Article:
eruvian nose flutes* are tubes that the locals insert into their nostrils and then blow. There’s a New York variation that also incorporates a Peruvian element… but they inhale instead. Peruvians and Manhattanites might thrill to their national nasal heritage, but we Australians have luckily dodged national anything. We have precious few defining traditions. Surfing, contact sports, extreme cake decorating and collecting stubby holders are as close as we get. What are our defining images? Is it something involving galvo or something involving crochet? How many gumtree paintings must we endure before our eyeballs start to melt? Do foreigners look at Australians and instantly know something… anything… about our national psyche? They most likely cast a sideways glance and shrug. Much like us. The defining element of a nation is something that never really got off on these shores. Didn’t get off the boat and didn’t take off, either. The indigenous stuff got shoved aside by sturdy Anglo-Saxon imagery, which then morphed into wannabe American culture and now, well… who cares? It’s all global and on Facebook. If there is any regret, it was perhaps that we missed a wonderful opportunity to be conquered by the French. It was an oversight that condemned our forefathers to the monotony of mutton and black tea and really, really bad English cars.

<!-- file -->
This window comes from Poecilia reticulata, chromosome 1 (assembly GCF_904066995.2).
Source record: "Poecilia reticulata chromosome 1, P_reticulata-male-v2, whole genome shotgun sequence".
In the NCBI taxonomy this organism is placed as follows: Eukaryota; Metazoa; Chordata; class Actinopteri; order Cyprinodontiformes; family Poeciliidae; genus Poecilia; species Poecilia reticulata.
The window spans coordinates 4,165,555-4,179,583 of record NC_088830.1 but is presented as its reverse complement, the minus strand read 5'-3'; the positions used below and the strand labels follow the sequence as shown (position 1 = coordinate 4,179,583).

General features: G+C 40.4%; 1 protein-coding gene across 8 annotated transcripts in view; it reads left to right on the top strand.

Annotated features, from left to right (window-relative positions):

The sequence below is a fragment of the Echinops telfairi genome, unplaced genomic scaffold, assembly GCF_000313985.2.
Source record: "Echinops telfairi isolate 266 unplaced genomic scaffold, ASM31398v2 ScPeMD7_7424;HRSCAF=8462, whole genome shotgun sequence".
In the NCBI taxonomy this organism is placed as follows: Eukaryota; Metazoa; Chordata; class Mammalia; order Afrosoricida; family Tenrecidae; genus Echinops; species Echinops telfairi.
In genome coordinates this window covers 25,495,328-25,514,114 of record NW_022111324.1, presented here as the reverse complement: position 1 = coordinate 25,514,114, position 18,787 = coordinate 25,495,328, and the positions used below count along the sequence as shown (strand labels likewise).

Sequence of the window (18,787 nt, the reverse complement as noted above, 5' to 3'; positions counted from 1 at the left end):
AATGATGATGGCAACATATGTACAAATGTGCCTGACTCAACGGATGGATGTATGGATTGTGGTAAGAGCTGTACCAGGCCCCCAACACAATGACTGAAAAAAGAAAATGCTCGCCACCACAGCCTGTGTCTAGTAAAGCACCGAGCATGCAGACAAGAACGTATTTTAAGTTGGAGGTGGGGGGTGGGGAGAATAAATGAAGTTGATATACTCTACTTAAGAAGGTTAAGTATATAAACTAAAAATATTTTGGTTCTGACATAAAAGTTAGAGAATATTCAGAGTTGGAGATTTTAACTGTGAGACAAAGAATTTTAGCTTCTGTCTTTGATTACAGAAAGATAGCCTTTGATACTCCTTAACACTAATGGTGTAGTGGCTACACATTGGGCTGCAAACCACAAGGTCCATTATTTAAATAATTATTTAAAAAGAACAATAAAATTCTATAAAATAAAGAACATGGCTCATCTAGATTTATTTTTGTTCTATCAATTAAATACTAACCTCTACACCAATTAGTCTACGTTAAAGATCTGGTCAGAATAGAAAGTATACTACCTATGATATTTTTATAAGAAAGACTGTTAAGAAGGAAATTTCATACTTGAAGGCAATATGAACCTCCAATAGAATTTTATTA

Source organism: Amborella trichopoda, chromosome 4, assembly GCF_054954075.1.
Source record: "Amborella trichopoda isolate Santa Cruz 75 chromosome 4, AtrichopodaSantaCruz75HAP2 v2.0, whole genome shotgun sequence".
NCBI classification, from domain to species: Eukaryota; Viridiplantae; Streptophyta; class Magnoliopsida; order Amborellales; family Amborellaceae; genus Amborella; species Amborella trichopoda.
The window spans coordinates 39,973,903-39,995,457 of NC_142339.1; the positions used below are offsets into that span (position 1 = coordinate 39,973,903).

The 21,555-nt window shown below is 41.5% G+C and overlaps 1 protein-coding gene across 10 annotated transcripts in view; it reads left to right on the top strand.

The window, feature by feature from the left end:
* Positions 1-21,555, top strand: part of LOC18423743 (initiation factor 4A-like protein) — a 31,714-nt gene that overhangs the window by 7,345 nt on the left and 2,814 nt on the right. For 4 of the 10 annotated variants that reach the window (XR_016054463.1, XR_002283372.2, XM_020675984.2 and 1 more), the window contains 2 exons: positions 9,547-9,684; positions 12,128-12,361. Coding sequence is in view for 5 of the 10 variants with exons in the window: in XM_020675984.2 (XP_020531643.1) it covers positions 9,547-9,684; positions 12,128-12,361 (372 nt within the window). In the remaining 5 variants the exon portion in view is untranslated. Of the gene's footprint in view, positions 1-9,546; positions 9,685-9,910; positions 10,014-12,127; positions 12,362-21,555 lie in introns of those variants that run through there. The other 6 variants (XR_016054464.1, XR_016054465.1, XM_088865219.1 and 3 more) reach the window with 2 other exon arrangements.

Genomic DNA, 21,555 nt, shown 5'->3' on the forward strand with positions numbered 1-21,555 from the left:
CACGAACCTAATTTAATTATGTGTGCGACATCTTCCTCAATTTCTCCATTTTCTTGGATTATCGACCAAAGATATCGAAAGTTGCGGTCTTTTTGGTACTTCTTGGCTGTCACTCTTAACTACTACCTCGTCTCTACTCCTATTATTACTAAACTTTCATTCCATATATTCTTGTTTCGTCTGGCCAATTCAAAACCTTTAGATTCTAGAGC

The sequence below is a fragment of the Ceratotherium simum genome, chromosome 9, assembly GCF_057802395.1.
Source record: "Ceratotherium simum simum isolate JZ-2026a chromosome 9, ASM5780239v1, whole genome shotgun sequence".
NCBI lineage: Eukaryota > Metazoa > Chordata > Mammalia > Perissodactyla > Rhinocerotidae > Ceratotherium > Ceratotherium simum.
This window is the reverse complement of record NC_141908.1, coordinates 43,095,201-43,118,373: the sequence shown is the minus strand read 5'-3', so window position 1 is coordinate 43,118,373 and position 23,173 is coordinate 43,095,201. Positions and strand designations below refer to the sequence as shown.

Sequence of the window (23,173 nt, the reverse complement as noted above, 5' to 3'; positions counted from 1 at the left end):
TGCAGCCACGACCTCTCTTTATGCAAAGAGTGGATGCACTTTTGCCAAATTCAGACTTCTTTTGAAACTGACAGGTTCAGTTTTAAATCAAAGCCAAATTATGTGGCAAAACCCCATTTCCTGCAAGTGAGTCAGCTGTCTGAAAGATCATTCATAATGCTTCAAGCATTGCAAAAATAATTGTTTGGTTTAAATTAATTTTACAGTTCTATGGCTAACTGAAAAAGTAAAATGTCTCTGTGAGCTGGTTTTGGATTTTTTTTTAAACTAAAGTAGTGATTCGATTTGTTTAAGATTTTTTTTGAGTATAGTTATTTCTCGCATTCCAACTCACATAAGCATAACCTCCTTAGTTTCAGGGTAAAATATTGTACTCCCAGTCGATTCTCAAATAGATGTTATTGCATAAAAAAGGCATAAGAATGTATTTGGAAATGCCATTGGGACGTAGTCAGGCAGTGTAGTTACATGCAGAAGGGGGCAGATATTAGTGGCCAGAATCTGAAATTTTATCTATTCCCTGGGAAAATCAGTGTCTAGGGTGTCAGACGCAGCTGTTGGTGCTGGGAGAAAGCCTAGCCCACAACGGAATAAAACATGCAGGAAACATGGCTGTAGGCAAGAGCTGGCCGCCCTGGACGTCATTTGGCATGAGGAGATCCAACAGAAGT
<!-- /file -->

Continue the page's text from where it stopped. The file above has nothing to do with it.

As a result, we don’t really have much culture. But then, there are some elements of national culture we’re probably well enough without. Burmese tribeswomen have made elongated necks a point of national identity, Chinese gals bound their feet and Maoris cover their faces with permanent tattoos. Worthy and ethnic, sure, but possibly quite painful. Germans have lederhosen, Scots wear kilts and Papua New Guineans don penis gourds… all very cultural but all faintly silly. Young men on Pentecost Island fling themselves off high cliffs into dashing seas, Inuits go ice-fishing and Glaswegians drink; all high-risk activities undertaken in the name of tradition. Culture, identity, tradition: whatever you call it, we never really got around to it. Thank goodness. It all could have gone so wrong, especially with Canberra in charge. If you need some examples, say Easter Island and think brooding stony-faced statues, try Transylvania and reach for an olive stake, think Siberia and it’s salt mines. Consider the Dutch and it’s wooden shoes. Japan, well – ever heard of hara-kiri? You never know what imagery you’d get stuck with when you embrace a national culture. Best give it a wide berth. And shrug. *Rearrange the letters and it becomes ‘useful as prevention’ … which seems pretty obvious, really.
Sue Webster debates the benefits and downsides of Australia’s (lack of) identifying national heritage. 79